Define a sequence of statements for a BREAK

     [BREAK [<exp>]]
     [RECOVER [USING <idVar>]]


     BREAK <exp> branches execution to the statement immediately
     following the nearest RECOVER statement if one is specified or the
     nearest END SEQUENCE statement.  <exp> is the value returned into the
     <idVar> specified in the USING clause of the RECOVER statement.

     RECOVER USING <idVar> defines a recover point in the SEQUENCE
     construct where control branches after a BREAK statement.  If USING
     <idVar> clause is specified, <idVar> receives the value returned by the
     BREAK statement.  In general, this is an error object.

     END defines the end point of the SEQUENCE control structure.  If no
     RECOVER statement is specified, control branches to the first statement
     following the END statement after a BREAK.


     BEGIN SEQUENCE...END is a control structure used for exception and
     runtime error handling.  It delimits a block of statements, including
     invoked procedures and user-defined functions.  When a BREAK is
     encountered anywhere in a block of statements following the BEGIN
     SEQUENCE statement up to the corresponding RECOVER statement, control
     branches to the program statement immediately following the RECOVER
     statement.  If a RECOVER statement is not specified, control branches to
     the statement following the END statement, terminating the SEQUENCE.  If
     control reaches a RECOVER statement without encountering a BREAK, it
     branches to the statement following the corresponding END.

     The RECOVER statement optionally receives a parameter passed by a BREAK
     statement that is specified with a return value.  This is usually an
     error object, generated and returned by the current error handling block
     defined by ERRORBLOCK().  If an error object is returned, it can be sent
     messages to query information about the error.  With this information, a
     runtime error can be handled within the context of the operation rather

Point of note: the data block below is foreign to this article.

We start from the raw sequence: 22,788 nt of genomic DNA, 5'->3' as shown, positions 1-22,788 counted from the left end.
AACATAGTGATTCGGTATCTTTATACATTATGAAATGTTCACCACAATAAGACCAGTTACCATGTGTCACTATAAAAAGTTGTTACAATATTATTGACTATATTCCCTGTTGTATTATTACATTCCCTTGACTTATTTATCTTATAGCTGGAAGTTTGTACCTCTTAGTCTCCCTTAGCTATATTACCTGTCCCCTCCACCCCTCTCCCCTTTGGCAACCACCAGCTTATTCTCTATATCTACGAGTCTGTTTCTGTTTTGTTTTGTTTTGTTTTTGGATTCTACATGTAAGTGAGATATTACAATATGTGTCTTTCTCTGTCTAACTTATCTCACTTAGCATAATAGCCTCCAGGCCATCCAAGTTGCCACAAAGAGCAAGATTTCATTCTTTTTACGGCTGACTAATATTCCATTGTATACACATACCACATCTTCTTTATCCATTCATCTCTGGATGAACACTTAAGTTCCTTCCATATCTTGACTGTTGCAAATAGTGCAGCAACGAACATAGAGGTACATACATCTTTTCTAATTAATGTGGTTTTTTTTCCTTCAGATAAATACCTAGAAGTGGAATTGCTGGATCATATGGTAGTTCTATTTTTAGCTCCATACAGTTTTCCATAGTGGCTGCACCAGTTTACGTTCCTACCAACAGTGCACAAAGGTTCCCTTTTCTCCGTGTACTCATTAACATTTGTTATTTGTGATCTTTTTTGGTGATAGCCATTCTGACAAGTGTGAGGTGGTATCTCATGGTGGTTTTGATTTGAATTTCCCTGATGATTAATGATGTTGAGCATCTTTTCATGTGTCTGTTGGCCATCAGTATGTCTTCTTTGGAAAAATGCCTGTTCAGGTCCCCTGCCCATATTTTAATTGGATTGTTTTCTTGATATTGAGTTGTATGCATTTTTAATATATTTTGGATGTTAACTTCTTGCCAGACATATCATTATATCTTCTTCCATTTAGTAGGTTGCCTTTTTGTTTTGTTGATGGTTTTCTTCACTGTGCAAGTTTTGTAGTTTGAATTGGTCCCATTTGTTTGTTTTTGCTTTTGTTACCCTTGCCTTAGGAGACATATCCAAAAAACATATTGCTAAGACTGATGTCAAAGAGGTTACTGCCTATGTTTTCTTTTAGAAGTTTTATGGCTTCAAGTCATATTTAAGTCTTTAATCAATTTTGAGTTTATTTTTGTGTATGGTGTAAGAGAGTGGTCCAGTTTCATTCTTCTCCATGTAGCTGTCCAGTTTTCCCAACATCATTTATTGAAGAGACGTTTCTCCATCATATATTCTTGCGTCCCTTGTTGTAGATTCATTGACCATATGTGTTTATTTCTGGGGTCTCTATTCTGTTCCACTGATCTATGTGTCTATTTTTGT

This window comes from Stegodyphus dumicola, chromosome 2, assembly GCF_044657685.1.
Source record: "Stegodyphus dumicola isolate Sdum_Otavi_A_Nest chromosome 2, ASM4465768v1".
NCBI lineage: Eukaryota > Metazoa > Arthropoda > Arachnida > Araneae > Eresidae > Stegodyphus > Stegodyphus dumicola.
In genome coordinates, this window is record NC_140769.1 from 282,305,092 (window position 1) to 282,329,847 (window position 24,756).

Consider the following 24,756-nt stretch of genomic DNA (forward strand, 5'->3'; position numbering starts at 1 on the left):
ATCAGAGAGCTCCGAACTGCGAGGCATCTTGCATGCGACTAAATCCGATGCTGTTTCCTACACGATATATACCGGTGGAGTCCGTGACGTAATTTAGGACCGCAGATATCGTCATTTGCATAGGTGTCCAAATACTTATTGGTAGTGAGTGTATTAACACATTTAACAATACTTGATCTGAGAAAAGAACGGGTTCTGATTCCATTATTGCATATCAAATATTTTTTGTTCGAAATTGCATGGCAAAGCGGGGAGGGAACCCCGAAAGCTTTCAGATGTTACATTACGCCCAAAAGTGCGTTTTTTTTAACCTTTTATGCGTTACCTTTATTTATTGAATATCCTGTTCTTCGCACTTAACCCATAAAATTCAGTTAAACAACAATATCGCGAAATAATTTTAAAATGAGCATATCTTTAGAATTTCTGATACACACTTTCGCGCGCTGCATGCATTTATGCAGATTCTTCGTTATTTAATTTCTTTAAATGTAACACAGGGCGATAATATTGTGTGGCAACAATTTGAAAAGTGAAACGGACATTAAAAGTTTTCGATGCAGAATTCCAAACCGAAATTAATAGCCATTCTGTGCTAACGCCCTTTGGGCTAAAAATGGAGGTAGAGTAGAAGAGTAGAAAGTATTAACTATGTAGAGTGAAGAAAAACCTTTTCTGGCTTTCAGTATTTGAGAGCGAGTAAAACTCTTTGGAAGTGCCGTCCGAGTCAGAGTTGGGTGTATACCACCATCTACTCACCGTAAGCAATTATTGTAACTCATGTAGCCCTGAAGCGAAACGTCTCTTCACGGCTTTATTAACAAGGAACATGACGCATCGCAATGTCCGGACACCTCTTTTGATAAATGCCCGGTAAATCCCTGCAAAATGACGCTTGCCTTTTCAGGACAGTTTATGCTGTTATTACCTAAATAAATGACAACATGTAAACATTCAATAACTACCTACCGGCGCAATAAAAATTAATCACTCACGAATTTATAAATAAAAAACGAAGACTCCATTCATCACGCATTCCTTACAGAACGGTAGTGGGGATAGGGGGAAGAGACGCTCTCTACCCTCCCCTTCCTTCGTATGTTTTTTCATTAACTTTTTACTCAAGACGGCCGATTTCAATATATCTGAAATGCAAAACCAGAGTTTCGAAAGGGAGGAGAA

than in the current runtime error handler.  See the example below.

     Within a SEQUENCE construct there are some restrictions on what
     statements are allowed between the BEGIN SEQUENCE and RECOVER
     statements.  You cannot RETURN, LOOP, or EXIT between a BEGIN SEQUENCE
     and RECOVER statement.  From within the RECOVER statement block,
     however, you can LOOP, EXIT, BREAK, or RETURN since the SEQUENCE is
     essentially completed at that point.  Using LOOP from within the RECOVER
     statement block is useful for re-executing the SEQUENCE statement block.
     See the example below.

     SEQUENCE constructs are quite flexible.  They can be nested and more
     than one can be defined in the same procedure or user-defined function.
     If more than one SEQUENCE construct is specified, each SEQUENCE should
     delimit one discrete operation.

     For more information on error objects, refer to the Error class in this


     .  This code fragment demonstrates a SEQUENCE construct in which
        the BREAK occurs within the current procedure:

           IF lBreakCond
           <recovery statements>...

        <recovery statements>...

     .  This example demonstrates an error handler returning an error
        object to the variable specified in the USING clause of the RECOVER

            LOCAL objLocal, bLastHandler
            // Save current and set new error handler
            bLastHandler := ERRORBLOCK({ |objErr| ;
                  MyHandler(objErr, .T.) })
            BEGIN SEQUENCE
               . <operation that might fail>
            RECOVER USING objLocal
               // Send messages to objLocal and handle the error
               ? "Error: "
               IF objLocal:genCode != 0
                  ?? objLocal:description
            // Restore previous error handler
            ERRORBLOCK( bLastHandler )

            FUNCTION MyHandler( objError, lLocalHandler )
               // Handle locally returning the error object
               IF lLocalHandler
                  BREAK objError
               . <other statements to handle the error>
               RETURN NIL

     .  This example re-executes a SEQUENCE statement block by LOOPing
        from within the RECOVER statement block:

        DO WHILE .T.
              . <operation that may fail>
              IF PrintRecover()
                 LOOP      // Repeat the SEQUENCE statement block
           EXIT            // Escape from the operation

See Also: Error class ERRORBLOCK() RETURN

8 responses to “C5_BEGIN SEQUENCE

  1. Pingback: C5 Error Class | Viva Clipper !

  2. Pingback: C5 Flow Control | Viva Clipper !

  3. Pingback: C5 Statements | Viva Clipper !

  4. Pingback: C5_RETURN | Viva Clipper !

  5. Pingback: C5_IF ( Statement ) | Viva Clipper !

  6. Pingback: C5_FOR | Viva Clipper !

  7. Pingback: C5_DO WHILE | Viva Clipper !

  8. Pingback: C5_DO CASE | Viva Clipper !

Leave a Reply

Fill in your details below or click an icon to log in:

WordPress.com Logo

You are commenting using your WordPress.com account. Log Out /  Change )

Google photo

You are commenting using your Google account. Log Out /  Change )

Twitter picture

You are commenting using your Twitter account. Log Out /  Change )

Facebook photo

You are commenting using your Facebook account. Log Out /  Change )

Connecting to %s

This site uses Akismet to reduce spam. Learn how your comment data is processed.